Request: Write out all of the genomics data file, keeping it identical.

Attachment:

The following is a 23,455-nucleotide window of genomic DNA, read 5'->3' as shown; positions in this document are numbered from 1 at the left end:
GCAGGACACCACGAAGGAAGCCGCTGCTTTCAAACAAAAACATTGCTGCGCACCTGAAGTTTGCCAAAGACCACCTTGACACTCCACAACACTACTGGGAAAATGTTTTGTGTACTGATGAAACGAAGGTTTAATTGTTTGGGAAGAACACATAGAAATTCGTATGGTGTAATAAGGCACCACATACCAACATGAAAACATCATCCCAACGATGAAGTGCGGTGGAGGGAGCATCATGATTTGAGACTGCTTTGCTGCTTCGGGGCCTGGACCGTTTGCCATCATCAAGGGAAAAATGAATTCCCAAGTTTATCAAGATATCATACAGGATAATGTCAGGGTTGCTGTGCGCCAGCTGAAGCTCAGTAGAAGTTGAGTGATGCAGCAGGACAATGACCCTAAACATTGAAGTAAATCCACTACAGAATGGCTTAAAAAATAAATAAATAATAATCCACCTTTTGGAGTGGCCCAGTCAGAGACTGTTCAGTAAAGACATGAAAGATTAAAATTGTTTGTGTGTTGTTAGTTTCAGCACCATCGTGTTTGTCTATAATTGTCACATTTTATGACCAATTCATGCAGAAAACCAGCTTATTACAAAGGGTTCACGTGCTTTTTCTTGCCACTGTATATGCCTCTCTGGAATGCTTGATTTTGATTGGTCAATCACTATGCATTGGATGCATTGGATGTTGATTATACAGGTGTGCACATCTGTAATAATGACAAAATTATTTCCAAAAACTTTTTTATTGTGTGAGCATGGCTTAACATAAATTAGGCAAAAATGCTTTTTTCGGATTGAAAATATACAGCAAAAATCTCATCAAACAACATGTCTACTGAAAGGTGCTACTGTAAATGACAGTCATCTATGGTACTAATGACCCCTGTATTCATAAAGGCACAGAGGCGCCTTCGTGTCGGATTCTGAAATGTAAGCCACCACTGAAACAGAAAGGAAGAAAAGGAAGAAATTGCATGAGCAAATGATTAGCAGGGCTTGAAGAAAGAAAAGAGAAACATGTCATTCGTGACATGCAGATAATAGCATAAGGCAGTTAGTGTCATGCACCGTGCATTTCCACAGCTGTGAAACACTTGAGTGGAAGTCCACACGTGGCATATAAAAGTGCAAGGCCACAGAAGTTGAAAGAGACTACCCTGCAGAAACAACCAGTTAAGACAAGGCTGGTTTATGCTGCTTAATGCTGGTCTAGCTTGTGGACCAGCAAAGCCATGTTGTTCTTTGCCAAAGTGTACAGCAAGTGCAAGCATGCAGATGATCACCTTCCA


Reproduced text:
The following is a 23,455-nucleotide window of genomic DNA, read 5'->3' as shown; positions in this document are numbered from 1 at the left end:
GCAGGACACCACGAAGGAAGCCGCTGCTTTCAAACAAAAACATTGCTGCGCACCTGAAGTTTGCCAAAGACCACCTTGACACTCCACAACACTACTGGGAAAATGTTTTGTGTACTGATGAAACGAAGGTTTAATTGTTTGGGAAGAACACATAGAAATTCGTATGGTGTAATAAGGCACCACATACCAACATGAAAACATCATCCCAACGATGAAGTGCGGTGGAGGGAGCATCATGATTTGAGACTGCTTTGCTGCTTCGGGGCCTGGACCGTTTGCCATCATCAAGGGAAAAATGAATTCCCAAGTTTATCAAGATATCATACAGGATAATGTCAGGGTTGCTGTGCGCCAGCTGAAGCTCAGTAGAAGTTGAGTGATGCAGCAGGACAATGACCCTAAACATTGAAGTAAATCCACTACAGAATGGCTTAAAAAATAAATAAATAATAATCCACCTTTTGGAGTGGCCCAGTCAGAGACTGTTCAGTAAAGACATGAAAGATTAAAATTGTTTGTGTGTTGTTAGTTTCAGCACCATCGTGTTTGTCTATAATTGTCACATTTTATGACCAATTCATGCAGAAAACCAGCTTATTACAAAGGGTTCACGTGCTTTTTCTTGCCACTGTATATGCCTCTCTGGAATGCTTGATTTTGATTGGTCAATCACTATGCATTGGATGCATTGGATGTTGATTATACAGGTGTGCACATCTGTAATAATGACAAAATTATTTCCAAAAACTTTTTTATTGTGTGAGCATGGCTTAACATAAATTAGGCAAAAATGCTTTTTTCGGATTGAAAATATACAGCAAAAATCTCATCAAACAACATGTCTACTGAAAGGTGCTACTGTAAATGACAGTCATCTATGGTACTAATGACCCCTGTATTCATAAAGGCACAGAGGCGCCTTCGTGTCGGATTCTGAAATGTAAGCCACCACTGAAACAGAAAGGAAGAAAAGGAAGAAATTGCATGAGCAAATGATTAGCAGGGCTTGAAGAAAGAAAAGAGAAACATGTCATTCGTGACATGCAGATAATAGCATAAGGCAGTTAGTGTCATGCACCGTGCATTTCCACAGCTGTGAAACACTTGAGTGGAAGTCCACACGTGGCATATAAAAGTGCAAGGCCACAGAAGTTGAAAGAGACTACCCTGCAGAAACAACCAGTTAAGACAAGGCTGGTTTATGCTGCTTAATGCTGGTCTAGCTTGTGGACCAGCAAAGCCATGTTGTTCTTTGCCAAAGTGTACAGCAAGTGCAAGCATGCAGATGATCACCTTCCA